On the home front, seventh graders often push their parents away, while desperately needing emotional support and clear boundaries. Parents must navigate contradictory impulses that make seventh graders downright perplexing. Both self-doubt and self-aggrandizement often simmer just beneath the surface, as kids try to figure out who they are and what they believe. The biggest agent of change? Puberty, which accelerates for many (but not all) kids during seventh grade.
Puberty: the great inequalizer
Powell-Lunder explains that a seventh grader’s social success often depends on physical maturation, which is tough when some kids look like they’re 10 and others 16. It’s unfortunate timing to suffer the indignities of acne, hair sprouting in new places, and awkward growth spurts just when you’ve never felt more self-conscious in your life.
“There’s no other time in a child’s development, aside from ages 0 to 2, that kids go through so many developmental changes,” says Powell-Lunder. As with ages 0 to 2, when kids walk and talk at different times, at the height of adolescence, development is uneven. “You might have one kid who is socially savvy and looking at the opposite sex, and for another kid, that’s the last thing on their mind.”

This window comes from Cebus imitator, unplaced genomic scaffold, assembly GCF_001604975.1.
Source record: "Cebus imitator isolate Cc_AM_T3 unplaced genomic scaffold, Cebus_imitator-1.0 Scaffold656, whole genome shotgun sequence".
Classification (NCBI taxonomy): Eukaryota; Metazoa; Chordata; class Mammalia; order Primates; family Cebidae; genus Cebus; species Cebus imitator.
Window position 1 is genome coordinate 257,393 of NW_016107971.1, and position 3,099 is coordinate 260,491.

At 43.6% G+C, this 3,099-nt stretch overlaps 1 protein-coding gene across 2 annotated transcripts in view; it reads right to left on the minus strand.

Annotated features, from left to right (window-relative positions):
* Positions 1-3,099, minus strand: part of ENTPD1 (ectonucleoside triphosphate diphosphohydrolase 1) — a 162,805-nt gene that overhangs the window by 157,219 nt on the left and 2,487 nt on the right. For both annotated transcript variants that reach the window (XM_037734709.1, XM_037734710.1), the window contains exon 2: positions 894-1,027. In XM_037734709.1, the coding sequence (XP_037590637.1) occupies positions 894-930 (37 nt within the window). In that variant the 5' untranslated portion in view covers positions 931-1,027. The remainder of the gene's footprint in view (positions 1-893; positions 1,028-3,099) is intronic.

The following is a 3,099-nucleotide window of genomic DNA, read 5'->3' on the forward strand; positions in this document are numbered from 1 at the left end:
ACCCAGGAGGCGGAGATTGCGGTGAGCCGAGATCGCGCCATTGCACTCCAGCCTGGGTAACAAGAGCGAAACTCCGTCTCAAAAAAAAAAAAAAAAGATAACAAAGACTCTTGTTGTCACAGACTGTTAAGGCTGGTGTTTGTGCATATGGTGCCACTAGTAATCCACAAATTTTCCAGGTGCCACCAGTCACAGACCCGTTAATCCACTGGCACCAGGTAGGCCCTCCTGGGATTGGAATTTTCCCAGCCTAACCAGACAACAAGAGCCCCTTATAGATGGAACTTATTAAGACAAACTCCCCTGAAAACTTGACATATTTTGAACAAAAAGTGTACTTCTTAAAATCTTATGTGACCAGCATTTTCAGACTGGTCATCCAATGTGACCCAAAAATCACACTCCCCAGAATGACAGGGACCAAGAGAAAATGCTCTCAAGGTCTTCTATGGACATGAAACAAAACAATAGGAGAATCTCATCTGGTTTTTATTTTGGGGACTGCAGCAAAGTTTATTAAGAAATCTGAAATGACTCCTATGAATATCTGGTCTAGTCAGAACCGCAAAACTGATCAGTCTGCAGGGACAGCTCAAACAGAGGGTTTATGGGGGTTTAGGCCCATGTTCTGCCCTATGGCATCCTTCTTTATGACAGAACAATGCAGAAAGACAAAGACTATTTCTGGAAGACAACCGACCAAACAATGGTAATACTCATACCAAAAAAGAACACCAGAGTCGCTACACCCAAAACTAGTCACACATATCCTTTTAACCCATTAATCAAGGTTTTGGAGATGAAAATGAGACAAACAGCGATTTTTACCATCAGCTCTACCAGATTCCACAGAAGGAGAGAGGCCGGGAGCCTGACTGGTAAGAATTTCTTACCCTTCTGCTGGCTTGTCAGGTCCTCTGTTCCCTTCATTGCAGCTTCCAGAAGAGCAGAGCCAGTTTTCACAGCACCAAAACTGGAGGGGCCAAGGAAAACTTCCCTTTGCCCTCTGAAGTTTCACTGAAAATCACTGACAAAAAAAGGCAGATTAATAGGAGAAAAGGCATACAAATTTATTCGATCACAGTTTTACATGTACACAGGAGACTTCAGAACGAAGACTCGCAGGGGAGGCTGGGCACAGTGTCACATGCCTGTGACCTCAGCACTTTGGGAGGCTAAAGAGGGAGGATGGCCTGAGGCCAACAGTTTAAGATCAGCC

Kids who haven’t started puberty yet may feel left in the dust. Boys who lack physical prowess often land at the bottom of the food chain. For girls, puberty can be the great inequalizer. “Different levels of sophistication seem to show up in seventh grade, far more than sixth grade,” says Fox. “In seventh grade, some girls may have gotten their periods and started developing. What you wear becomes a sign of how cool you are, and it can be very form-fitting. The girls really don’t understand the message in dressing this way. These seventh grade girls push the limits in sophistication and sexiness.”
The terrible twelves
In this sea of change, peer relationships become vastly more important and complex. Peers, not parents, rule their world, which puts them at the mercy of the mercurial, at times malicious, whims of classmates. More than other middle school years, says Fox, “there’s more competition for social status in seventh grade,” which is a veritable Versailles, with the kid courtiers constantly sizing each other up for the proper way to dress, speak, and act. Throw social media into the mix, says Fox, and kids never get a break — they live in the unrelenting social spotlight 24/7.
“I refer to seventh grade as the tween mean year,” says Powell-Lunder. In seventh grade, queen bees get their ruthless groove going, says Powell-Lunder, and top-of-the-heap boys perfect their craft of sending socially awkward boys who aren’t into sports or who don’t present a conventional version of masculinity to the bottom of the social caste.